A Pragmatic Position on VAMs

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Bennett Mackinney, a local administrator and former doctoral student in one of my research methods courses, recently emailed me asking the following: “Is a valid and reliable VAM theoretically possible? If so, is the issue that no state is taking the time and energy to develop it correctly? Or, is it just impossible? I need to land on a pragmatic position on VAMs. Part of the problem is that for the past decade all of us over here at Title I schools [i.e., schools with disproportionate numbers of disadvantaged students] have been saying “[our state test] is not fair…. our kids come to us with so many issues… you need to measure us on growth not final performance….”  I feel like VAM advocates will come to us and say, “fine, here’s a model that will meet your request to be fairly measured on growth…”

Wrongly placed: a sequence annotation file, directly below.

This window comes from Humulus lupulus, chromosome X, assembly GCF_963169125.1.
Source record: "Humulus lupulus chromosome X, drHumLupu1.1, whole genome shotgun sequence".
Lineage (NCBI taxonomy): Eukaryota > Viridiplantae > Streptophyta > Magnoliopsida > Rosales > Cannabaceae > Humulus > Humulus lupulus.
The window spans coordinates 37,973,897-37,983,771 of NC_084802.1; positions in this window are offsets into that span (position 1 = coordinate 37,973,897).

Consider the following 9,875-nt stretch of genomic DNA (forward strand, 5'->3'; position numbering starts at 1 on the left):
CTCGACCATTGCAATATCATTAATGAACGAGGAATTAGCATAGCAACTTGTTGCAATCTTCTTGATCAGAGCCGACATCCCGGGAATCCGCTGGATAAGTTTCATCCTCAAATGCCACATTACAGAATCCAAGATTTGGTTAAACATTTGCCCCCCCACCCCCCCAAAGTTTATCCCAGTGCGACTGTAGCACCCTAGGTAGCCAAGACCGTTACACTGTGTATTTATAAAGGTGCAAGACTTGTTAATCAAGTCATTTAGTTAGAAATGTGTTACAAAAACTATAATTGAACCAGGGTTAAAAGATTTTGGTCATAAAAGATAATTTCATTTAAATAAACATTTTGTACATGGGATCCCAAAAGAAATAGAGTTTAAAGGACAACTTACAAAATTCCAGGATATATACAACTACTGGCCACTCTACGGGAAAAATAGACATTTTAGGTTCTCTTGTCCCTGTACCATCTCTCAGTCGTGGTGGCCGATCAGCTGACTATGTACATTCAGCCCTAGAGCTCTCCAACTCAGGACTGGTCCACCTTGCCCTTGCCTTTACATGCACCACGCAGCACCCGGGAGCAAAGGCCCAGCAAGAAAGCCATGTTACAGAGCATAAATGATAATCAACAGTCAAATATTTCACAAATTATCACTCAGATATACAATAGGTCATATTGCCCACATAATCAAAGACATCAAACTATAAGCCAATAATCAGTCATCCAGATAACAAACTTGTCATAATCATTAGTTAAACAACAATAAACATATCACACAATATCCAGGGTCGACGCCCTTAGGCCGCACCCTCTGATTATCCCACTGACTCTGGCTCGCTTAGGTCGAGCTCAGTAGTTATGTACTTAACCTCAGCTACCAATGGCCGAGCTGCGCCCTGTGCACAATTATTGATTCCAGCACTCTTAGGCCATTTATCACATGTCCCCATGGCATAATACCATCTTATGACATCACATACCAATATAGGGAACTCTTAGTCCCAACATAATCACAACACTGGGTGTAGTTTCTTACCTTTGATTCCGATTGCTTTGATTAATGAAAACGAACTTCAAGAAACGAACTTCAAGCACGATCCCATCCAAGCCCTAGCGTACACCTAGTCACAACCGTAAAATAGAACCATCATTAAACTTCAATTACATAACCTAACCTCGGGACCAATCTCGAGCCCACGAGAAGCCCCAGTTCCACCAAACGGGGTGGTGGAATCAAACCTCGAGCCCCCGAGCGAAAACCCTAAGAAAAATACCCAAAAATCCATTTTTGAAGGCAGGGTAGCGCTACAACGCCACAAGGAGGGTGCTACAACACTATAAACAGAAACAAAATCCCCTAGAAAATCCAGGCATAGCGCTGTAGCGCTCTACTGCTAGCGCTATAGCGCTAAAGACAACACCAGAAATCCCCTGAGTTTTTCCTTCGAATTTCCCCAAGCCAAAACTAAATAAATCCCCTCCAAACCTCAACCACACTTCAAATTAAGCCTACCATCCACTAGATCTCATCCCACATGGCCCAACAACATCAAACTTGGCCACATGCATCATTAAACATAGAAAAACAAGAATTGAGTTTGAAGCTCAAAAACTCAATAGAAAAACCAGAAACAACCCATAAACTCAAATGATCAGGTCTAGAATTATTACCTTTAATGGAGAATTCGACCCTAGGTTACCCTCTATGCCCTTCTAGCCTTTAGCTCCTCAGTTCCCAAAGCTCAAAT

I responded with the following: “In my research-based opinion, we are searching and always will be searching for a type of utopia in this area, one that will likely be out of our research forever UNLESS these PARC, etc. tests come through with miracles [which, as history is likely to repeat itself, is highly unlikely]. However, at the end of the day, [we] can be confident that this is better than the snapshot measures used before (I.e., before growth measures), particularly for analyses of large-scale trends, but certainly not for teacher evaluation and especially not for high-stakes teacher evaluation purposes. Regardless of the purpose, though, NEVER should [VAMs] be used in isolation of other measures and NEVER should they be used without a great deal of human judgment re: what the VAM estimates in reality and in context demonstrate, in light of what they can and just cannot do.”

For more on this, see my prior post about the position statement recently released by the American Statistical Association (ASA), or the actual statement itself.

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